- Delivery within certain hours (maybe night time to better utilise the delivery fleet)
- Higher than normal minimum order value.
- Larger minimum orders per product. I.e. must buy at least a case, not ‘eaches’ or single units.
All of these boundaries will help reduce Supply Chain costs overall and many customers will be prepared to ‘trade these off’ for a higher service level.
4. Some customers are happy with what you might perceive as poor service.
I’m often reminded of an assignment I managed a few years ago. The client, a large distributor, was very proud that they were able to provide next day service to ALL of their customers.
The sad truth was, this caused a real headache for one of their biggest retail customers, who had to go to the expense and effort of storing deliveries off site, because their ‘supplier’ sent orders too quickly!
So make sure you understand what good and bad service actually means, in the eyes of your customers.
5. Most companies do not have sufficient Supply Chain cost and performance visibility and hence under perform.
I’m astounded at the number of quite senior managers I meet, who have very little idea of their key Supply Chain costs. Why is that? I’m sure they know the cost of their car insurance or the price of a litre of fuel, but for some reason supply chain costs just end up in a large ‘bucket’ of costs the total amount of which, they ‘kind of’ know….
If you are going to make your Supply Chain a differentiator and provide superior service to your customers at much lower costs to the competition, you’ll need to become almost obsessive about understanding your costs and the key drivers of cost in your Supply Chain. We all know the old saying… If you can’t measure it… you can’t manage it.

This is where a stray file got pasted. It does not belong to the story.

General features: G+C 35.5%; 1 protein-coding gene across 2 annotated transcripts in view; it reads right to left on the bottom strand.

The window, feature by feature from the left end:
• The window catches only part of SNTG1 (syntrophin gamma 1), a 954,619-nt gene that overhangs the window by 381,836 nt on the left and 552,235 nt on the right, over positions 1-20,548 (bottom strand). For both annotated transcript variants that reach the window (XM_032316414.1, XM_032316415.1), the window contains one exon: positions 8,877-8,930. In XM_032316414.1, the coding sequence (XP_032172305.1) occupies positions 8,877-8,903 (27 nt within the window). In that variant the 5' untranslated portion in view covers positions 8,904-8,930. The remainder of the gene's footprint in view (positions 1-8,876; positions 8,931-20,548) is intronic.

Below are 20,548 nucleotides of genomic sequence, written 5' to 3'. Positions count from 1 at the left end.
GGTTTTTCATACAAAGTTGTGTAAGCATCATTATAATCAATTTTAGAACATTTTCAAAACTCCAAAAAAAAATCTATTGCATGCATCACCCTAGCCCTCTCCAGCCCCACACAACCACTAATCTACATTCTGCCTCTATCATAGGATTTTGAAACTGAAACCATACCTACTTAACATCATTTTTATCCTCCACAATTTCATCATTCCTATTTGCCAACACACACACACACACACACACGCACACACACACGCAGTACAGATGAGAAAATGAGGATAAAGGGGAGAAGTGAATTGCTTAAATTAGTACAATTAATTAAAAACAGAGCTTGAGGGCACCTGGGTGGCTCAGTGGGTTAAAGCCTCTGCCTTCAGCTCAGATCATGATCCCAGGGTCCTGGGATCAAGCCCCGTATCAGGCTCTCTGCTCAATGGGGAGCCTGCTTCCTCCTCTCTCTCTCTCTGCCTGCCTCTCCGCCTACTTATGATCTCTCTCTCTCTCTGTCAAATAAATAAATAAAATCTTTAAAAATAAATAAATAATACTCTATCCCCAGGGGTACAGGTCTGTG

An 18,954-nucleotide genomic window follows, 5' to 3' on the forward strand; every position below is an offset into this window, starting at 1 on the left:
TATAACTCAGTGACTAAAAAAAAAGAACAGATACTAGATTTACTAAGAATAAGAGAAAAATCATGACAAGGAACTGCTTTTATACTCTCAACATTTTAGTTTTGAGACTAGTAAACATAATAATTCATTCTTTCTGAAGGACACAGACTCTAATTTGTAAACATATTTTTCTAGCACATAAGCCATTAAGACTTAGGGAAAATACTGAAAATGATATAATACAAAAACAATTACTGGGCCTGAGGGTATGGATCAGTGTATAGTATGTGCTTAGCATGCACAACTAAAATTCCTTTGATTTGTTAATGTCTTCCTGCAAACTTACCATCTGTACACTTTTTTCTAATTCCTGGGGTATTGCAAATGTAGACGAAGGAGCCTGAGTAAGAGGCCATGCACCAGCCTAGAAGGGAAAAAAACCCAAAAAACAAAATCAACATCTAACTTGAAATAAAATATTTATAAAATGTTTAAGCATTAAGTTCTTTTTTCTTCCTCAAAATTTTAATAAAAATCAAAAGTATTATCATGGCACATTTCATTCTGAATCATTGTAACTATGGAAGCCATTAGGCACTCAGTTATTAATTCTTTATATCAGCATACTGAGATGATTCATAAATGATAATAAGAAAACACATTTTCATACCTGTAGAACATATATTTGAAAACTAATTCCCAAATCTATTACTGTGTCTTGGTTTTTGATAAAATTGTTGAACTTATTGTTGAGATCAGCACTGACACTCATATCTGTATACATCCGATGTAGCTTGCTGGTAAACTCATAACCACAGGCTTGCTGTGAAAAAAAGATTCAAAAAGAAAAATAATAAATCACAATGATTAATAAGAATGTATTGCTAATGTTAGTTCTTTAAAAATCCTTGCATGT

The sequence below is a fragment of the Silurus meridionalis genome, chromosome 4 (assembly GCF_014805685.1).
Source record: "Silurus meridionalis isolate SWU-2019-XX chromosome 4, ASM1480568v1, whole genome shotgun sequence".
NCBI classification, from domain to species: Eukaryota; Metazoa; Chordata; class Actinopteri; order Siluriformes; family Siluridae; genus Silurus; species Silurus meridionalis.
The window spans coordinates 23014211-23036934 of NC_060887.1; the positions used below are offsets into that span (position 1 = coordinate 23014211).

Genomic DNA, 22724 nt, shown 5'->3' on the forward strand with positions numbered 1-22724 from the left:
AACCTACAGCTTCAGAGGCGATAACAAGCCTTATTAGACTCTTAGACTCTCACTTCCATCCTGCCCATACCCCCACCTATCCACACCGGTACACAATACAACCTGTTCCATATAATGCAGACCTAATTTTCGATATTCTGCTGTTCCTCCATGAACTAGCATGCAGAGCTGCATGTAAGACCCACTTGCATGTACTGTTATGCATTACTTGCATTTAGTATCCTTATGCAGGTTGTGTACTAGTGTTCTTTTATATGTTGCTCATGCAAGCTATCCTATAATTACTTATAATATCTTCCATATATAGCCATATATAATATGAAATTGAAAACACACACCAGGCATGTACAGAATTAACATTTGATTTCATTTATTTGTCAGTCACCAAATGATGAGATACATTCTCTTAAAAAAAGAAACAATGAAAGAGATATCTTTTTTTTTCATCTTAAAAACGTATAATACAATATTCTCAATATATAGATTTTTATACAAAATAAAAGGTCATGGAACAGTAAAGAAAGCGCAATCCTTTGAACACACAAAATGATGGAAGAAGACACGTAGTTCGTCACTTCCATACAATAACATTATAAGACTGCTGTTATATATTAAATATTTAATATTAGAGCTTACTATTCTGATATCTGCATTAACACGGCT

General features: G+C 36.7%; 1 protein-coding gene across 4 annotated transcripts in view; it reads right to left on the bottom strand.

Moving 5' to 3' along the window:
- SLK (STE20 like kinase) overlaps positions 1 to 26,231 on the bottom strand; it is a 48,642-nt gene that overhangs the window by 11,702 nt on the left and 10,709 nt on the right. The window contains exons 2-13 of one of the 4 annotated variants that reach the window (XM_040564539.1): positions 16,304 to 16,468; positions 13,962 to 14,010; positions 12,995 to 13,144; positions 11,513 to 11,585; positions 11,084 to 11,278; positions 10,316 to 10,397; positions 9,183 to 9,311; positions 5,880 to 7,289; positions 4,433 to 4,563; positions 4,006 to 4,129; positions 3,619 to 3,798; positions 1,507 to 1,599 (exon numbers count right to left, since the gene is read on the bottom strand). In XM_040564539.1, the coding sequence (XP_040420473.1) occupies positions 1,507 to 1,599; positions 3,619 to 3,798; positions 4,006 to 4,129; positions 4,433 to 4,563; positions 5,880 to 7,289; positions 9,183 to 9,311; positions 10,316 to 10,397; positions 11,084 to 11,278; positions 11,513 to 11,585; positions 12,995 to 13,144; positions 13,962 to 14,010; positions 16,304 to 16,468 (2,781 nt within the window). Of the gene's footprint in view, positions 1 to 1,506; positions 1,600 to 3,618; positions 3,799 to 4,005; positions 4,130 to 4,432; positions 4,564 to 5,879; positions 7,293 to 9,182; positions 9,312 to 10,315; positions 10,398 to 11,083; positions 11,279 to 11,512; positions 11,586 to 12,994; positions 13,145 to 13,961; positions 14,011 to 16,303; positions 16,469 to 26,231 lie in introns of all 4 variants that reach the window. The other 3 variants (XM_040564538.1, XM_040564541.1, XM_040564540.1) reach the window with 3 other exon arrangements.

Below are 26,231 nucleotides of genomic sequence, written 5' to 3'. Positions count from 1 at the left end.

6. Not all your customers are happy. But they often won’t tell you.
It’s a sad fact of life and business, that people are often far quicker to criticise than praise.
And this is certainly true in customer service. Figures that are often quoted would seem to indicate that a customer who has received what they perceive to be poor service, will not tell you, but will tell ten colleagues!
7. All companies have non profitable customers
Yes, ALL companies. I haven’t found one yet that makes a profit from all of their customers. The trick here is firstly to acknowledge that fact, then:
Find out which customers are losing you money… And make them profitable!
This can often be achieved by offering incentives to order less frequently, in larger orders, or to ‘bundle’ products together. All these tactics will help to reduce the ‘cost to serve’ of that customer and return them to being a profitable customer for your business.
8. All companies have non profitable products/services.
Just like customers, not all products are profitable. They might need to be in the ‘range’ just to offer an alternative to customers. I.e. We need to offer at least 4 colours, but the black ones make up 90% of the sales!
Also look at pack sizes, minimum order sizes, special handling constraints and the like. All of these things can drive up costs, making specific products unprofitable.
The worst example of this I have seen, was a very large distributor that was losing money on 30% of the orders despatched from the warehouse! And they never even realised…
I hope these thoughts and ideas were of interest, and will help you identify customer service issues and opportunities within your business.